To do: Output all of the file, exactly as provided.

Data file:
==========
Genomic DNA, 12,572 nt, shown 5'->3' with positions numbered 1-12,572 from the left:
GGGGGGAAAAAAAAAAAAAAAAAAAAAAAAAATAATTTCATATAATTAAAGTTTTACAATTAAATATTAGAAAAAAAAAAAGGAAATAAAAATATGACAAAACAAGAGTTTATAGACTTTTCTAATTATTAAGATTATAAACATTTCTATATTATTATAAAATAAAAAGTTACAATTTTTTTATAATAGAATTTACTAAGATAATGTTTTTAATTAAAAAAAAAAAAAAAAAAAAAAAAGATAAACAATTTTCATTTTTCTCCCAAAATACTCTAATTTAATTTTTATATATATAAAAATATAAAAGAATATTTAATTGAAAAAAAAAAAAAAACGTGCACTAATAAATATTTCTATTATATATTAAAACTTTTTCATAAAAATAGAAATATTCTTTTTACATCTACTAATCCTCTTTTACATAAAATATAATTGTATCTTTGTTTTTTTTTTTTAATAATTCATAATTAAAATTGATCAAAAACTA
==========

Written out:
Genomic DNA, 12,572 nt, shown 5'->3' with positions numbered 1-12,572 from the left:
GGGGGGAAAAAAAAAAAAAAAAAAAAAAAAAATAATTTCATATAATTAAAGTTTTACAATTAAATATTAGAAAAAAAAAAAGGAAATAAAAATATGACAAAACAAGAGTTTATAGACTTTTCTAATTATTAAGATTATAAACATTTCTATATTATTATAAAATAAAAAGTTACAATTTTTTTATAATAGAATTTACTAAGATAATGTTTTTAATTAAAAAAAAAAAAAAAAAAAAAAAAGATAAACAATTTTCATTTTTCTCCCAAAATACTCTAATTTAATTTTTATATATATAAAAATATAAAAGAATATTTAATTGAAAAAAAAAAAAAAACGTGCACTAATAAATATTTCTATTATATATTAAAACTTTTTCATAAAAATAGAAATATTCTTTTTACATCTACTAATCCTCTTTTACATAAAATATAATTGTATCTTTGTTTTTTTTTTTTAATAATTCATAATTAAAATTGATCAAAAACTA